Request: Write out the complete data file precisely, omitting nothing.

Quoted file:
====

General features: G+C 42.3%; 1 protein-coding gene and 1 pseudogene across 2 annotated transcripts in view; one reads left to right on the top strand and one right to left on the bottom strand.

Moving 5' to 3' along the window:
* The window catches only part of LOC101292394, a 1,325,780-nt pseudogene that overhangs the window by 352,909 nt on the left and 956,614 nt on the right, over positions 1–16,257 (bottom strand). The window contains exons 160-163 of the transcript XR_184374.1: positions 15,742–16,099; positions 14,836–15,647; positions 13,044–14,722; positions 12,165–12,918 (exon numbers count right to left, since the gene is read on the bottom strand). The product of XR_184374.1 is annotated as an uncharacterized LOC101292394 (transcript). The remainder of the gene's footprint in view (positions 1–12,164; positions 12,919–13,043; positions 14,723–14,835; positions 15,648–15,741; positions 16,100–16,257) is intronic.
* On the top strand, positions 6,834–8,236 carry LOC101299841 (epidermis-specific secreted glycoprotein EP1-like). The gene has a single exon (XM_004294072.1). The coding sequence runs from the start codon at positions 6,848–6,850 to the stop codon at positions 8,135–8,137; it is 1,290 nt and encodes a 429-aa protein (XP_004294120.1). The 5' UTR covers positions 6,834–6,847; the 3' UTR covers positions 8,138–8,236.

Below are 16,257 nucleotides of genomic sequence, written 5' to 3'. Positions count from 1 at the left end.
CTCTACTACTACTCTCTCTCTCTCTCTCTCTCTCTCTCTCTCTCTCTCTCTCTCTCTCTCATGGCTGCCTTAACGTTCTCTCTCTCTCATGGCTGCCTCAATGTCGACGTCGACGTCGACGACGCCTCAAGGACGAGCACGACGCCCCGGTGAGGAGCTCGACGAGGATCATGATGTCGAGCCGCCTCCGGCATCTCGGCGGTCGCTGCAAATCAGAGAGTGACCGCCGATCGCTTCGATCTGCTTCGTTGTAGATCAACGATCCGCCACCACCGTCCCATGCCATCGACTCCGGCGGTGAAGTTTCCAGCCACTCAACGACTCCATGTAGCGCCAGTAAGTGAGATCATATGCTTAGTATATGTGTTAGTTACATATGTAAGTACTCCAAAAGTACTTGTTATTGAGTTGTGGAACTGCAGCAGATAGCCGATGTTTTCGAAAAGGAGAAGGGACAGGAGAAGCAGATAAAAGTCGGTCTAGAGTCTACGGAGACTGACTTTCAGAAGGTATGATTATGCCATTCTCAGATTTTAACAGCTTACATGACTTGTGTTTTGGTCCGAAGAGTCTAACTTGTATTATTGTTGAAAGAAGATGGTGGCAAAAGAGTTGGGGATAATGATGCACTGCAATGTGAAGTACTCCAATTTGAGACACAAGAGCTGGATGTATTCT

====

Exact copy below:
General features: G+C 42.3%; 1 protein-coding gene and 1 pseudogene across 2 annotated transcripts in view; one reads left to right on the top strand and one right to left on the bottom strand.

Moving 5' to 3' along the window:
* The window catches only part of LOC101292394, a 1,325,780-nt pseudogene that overhangs the window by 352,909 nt on the left and 956,614 nt on the right, over positions 1–16,257 (bottom strand). The window contains exons 160-163 of the transcript XR_184374.1: positions 15,742–16,099; positions 14,836–15,647; positions 13,044–14,722; positions 12,165–12,918 (exon numbers count right to left, since the gene is read on the bottom strand). The product of XR_184374.1 is annotated as an uncharacterized LOC101292394 (transcript). The remainder of the gene's footprint in view (positions 1–12,164; positions 12,919–13,043; positions 14,723–14,835; positions 15,648–15,741; positions 16,100–16,257) is intronic.
* On the top strand, positions 6,834–8,236 carry LOC101299841 (epidermis-specific secreted glycoprotein EP1-like). The gene has a single exon (XM_004294072.1). The coding sequence runs from the start codon at positions 6,848–6,850 to the stop codon at positions 8,135–8,137; it is 1,290 nt and encodes a 429-aa protein (XP_004294120.1). The 5' UTR covers positions 6,834–6,847; the 3' UTR covers positions 8,138–8,236.

Below are 16,257 nucleotides of genomic sequence, written 5' to 3'. Positions count from 1 at the left end.
CTCTACTACTACTCTCTCTCTCTCTCTCTCTCTCTCTCTCTCTCTCTCTCTCTCTCTCTCATGGCTGCCTTAACGTTCTCTCTCTCTCATGGCTGCCTCAATGTCGACGTCGACGTCGACGACGCCTCAAGGACGAGCACGACGCCCCGGTGAGGAGCTCGACGAGGATCATGATGTCGAGCCGCCTCCGGCATCTCGGCGGTCGCTGCAAATCAGAGAGTGACCGCCGATCGCTTCGATCTGCTTCGTTGTAGATCAACGATCCGCCACCACCGTCCCATGCCATCGACTCCGGCGGTGAAGTTTCCAGCCACTCAACGACTCCATGTAGCGCCAGTAAGTGAGATCATATGCTTAGTATATGTGTTAGTTACATATGTAAGTACTCCAAAAGTACTTGTTATTGAGTTGTGGAACTGCAGCAGATAGCCGATGTTTTCGAAAAGGAGAAGGGACAGGAGAAGCAGATAAAAGTCGGTCTAGAGTCTACGGAGACTGACTTTCAGAAGGTATGATTATGCCATTCTCAGATTTTAACAGCTTACATGACTTGTGTTTTGGTCCGAAGAGTCTAACTTGTATTATTGTTGAAAGAAGATGGTGGCAAAAGAGTTGGGGATAATGATGCACTGCAATGTGAAGTACTCCAATTTGAGACACAAGAGCTGGATGTATTCT